Spiritual Exercises--Not!

It's a bit of a shocker, really. I don't believe in them anymore. Spiritual exercises, that is. Not that they don't work as advertised over the past several (oh, let's count) millennia; they do. It's just that I no longer think they're necessary other than as tricks to get the mind to do something that it was perfectly capable of doing all along. It's Katie's fault, of course, for introducing me to the Work. But she's right: everything is exactly as it should be, and that's all one needs to know.

All those postures and breathing exercises in yoga--distracting. All those exercises to get oneself to pay better attention--wearing. All those prayers and disciplines and structures--beside the point. I know, I sound like Meister Eckhart or some New Age guru, but it's true. Here I've been, all my life, searching for that magic key, and I had it in my pocket all along. There was nothing to find, except reality, which has always been here and always will be. All I needed to do was stop telling myself that there was something wrong.

I'm really not sure what to do with this insight, except stand in the park with my puppy on her leash and smile at the sunshine.
All those years I've spent--wasted--worrying about whether I was spending them well, thinking that I needed to be doing something other than what I happened to be doing right then, when all along I was doing exactly what I was supposed to be doing, being myself as God made me. Oh, I can still feel the anxiety; somehow, I haven't had quite the breakthrough that Katie describes herself having. But it's there, the peace, the truth, the knowledge of grace, just there, behind the thought that something should be anything other than it is. All I have to do is question the thought.

I wish that I could find the words to describe how liberating this questioning has been for me. I've been trying, but I still feel like I am missing being able to say what it's like. Do you remember the feeling of having finished your last final and having the whole summer before you to do with what you liked? It's like that, only better, every day open to whatever comes. I can't say that I have entirely made peace with my anxiety about not making something of myself (as my Dad might put it), but I am so much better off than I was a few months ago, not to mention for the better part of my life, I can't tell you.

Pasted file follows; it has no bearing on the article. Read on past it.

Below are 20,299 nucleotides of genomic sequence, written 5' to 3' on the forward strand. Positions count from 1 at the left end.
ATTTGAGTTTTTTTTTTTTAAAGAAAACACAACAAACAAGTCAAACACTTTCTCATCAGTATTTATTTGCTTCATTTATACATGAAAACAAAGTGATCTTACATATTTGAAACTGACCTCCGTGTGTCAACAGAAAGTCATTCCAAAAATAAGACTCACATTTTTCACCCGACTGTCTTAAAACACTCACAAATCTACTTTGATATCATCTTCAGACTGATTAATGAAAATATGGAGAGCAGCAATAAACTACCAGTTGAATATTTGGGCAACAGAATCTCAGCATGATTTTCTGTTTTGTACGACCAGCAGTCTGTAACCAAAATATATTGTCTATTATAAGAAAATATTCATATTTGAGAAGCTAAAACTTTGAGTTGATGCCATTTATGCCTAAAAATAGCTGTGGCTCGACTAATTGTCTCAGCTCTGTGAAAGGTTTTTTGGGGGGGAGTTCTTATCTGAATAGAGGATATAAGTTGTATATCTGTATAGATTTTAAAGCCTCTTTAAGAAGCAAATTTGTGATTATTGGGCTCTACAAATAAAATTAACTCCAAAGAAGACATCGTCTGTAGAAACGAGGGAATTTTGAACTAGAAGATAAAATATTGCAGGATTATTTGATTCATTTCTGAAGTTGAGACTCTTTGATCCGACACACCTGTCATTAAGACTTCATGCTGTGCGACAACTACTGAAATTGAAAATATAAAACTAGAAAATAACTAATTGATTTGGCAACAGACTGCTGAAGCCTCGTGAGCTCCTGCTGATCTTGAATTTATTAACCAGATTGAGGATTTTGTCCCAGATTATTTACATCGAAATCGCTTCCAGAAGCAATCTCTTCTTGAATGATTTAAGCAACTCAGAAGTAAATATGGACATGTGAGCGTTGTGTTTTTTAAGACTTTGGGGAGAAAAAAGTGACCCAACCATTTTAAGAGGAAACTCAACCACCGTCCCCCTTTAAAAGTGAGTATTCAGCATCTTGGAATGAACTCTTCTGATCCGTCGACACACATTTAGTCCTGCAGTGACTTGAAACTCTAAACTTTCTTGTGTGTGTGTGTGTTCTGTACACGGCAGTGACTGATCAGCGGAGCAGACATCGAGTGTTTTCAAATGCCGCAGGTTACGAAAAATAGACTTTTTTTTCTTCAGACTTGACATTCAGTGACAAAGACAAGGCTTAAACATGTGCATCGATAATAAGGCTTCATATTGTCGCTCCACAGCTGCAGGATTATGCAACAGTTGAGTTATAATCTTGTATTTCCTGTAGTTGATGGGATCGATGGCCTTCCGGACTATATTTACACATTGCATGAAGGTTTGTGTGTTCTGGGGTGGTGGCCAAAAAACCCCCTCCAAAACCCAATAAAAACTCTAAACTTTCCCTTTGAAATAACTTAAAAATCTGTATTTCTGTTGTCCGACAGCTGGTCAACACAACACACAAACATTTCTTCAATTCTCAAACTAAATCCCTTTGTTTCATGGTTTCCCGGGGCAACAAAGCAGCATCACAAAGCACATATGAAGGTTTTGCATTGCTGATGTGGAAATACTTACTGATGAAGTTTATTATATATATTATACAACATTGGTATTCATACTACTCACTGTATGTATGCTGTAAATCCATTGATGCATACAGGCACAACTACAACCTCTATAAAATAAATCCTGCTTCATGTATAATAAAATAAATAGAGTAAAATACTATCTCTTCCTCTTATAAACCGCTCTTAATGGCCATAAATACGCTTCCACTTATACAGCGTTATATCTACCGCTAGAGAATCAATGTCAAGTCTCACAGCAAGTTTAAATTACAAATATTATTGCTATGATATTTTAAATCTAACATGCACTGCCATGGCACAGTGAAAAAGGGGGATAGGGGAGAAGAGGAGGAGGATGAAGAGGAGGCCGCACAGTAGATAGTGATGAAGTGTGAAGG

The one thing that is troubling me--and, to be fair, it's kind of a big thing--is how to reconcile this insight with my theology. So, you see, here I've been, beating myself over the head (sometimes literally) about what a terrible person I am, telling myself how wrong everything that I do always is and has been, how I can't pray, don't believe in God, wish I could have some mystical experience to prove to myself that God exists but know that no experience can do that, thinking that spiritual insight was something that one could achieve (I know, I know, but it's a temptation, isn't it?) if only one studied hard enough.

I wanted, in other words, to be able to buy grace.

Oh, not with money, but with exercises--just as Meister Eckhart and every spiritual teacher worth his or her salt warned that I could never do. Even more embarrassing, there was (as I am sure you already realize) nothing to buy. In Christian terms (see how well Christianity answers these questions?), because God already purchased grace for us by sacrificing Himself. Or, if you don't like the Anselmian language, because God loves us so much, He has given us grace as a gift.

The thing is, I'm not sure that I need even this language any more to convince myself that everything is, indeed, exactly as it should be because it is, after all, what God wills. Why exactly did God have to die on the cross simply in order to get us to open our eyes to the truth that (as Katie puts it) reality is always kind or (as John puts it) God is love? Perhaps to show us that even dying the worst death we can imagine is nothing to be afraid of because, indeed, God is kind even in death. But what about all that stuff about suffering for our sins if, in truth, the only suffering we experience is in arguing with reality? Sin, from this perspective, is simply being out of synch with God. As, I suppose, it simply is.

See? This is where I'm struggling. It all seems so, well, inefficient. Becoming incarnate, suffering, dying, just to prove that everything is exactly as it should be? Katie seems to have figured that out all by herself. Of course, by her own account, she suffered terribly from (in her words) "depression, rage, self-loathing, and constant thoughts of suicide" for something like ten years, the last two more or less confined to her bedroom, so maybe the suffering was necessary. Or maybe not. The question is, does it have to be when, if truth be told, we are all actually born happy, that is, with the capacity to perceive that we are loved. Why, then, do we all seem to end up fighting it, wrapped in sin?

But I was supposed to be talking about spiritual exercises and about how unnecessary they are as soon as we stop arguing with reality. As long as we are arguing, they're really just band-aids or, worse, crutches, convincing us that there is something we can actually do other than be ourselves. And why, after all, is it so easy for us to fall into this trap of ever more elaborate activity? How do we manage to tell ourselves the story about how hard it all is when in truth, it--reality--is the easiest thing in the world to perceive? Because, of course, it is the world: amazing, just as it is.


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